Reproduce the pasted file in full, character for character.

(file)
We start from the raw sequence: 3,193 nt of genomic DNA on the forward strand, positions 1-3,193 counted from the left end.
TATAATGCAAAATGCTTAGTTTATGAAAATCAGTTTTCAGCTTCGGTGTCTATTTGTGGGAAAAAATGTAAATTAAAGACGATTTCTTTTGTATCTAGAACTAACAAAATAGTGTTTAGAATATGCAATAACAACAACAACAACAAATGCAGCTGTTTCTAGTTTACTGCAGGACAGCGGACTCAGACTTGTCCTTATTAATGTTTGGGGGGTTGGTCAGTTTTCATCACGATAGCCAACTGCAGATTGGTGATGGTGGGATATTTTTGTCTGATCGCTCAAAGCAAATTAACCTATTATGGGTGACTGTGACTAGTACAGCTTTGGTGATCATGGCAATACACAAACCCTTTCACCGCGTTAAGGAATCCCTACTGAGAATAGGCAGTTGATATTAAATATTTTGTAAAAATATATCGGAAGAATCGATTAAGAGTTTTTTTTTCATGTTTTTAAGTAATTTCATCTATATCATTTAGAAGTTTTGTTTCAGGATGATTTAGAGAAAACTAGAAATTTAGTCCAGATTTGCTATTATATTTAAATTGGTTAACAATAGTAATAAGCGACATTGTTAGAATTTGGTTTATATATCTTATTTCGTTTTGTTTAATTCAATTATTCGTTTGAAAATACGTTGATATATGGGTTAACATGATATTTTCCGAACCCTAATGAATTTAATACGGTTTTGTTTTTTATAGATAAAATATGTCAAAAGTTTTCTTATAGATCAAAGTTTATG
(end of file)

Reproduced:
We start from the raw sequence: 3,193 nt of genomic DNA on the forward strand, positions 1-3,193 counted from the left end.
TATAATGCAAAATGCTTAGTTTATGAAAATCAGTTTTCAGCTTCGGTGTCTATTTGTGGGAAAAAATGTAAATTAAAGACGATTTCTTTTGTATCTAGAACTAACAAAATAGTGTTTAGAATATGCAATAACAACAACAACAACAAATGCAGCTGTTTCTAGTTTACTGCAGGACAGCGGACTCAGACTTGTCCTTATTAATGTTTGGGGGGTTGGTCAGTTTTCATCACGATAGCCAACTGCAGATTGGTGATGGTGGGATATTTTTGTCTGATCGCTCAAAGCAAATTAACCTATTATGGGTGACTGTGACTAGTACAGCTTTGGTGATCATGGCAATACACAAACCCTTTCACCGCGTTAAGGAATCCCTACTGAGAATAGGCAGTTGATATTAAATATTTTGTAAAAATATATCGGAAGAATCGATTAAGAGTTTTTTTTTCATGTTTTTAAGTAATTTCATCTATATCATTTAGAAGTTTTGTTTCAGGATGATTTAGAGAAAACTAGAAATTTAGTCCAGATTTGCTATTATATTTAAATTGGTTAACAATAGTAATAAGCGACATTGTTAGAATTTGGTTTATATATCTTATTTCGTTTTGTTTAATTCAATTATTCGTTTGAAAATACGTTGATATATGGGTTAACATGATATTTTCCGAACCCTAATGAATTTAATACGGTTTTGTTTTTTATAGATAAAATATGTCAAAAGTTTTCTTATAGATCAAAGTTTATG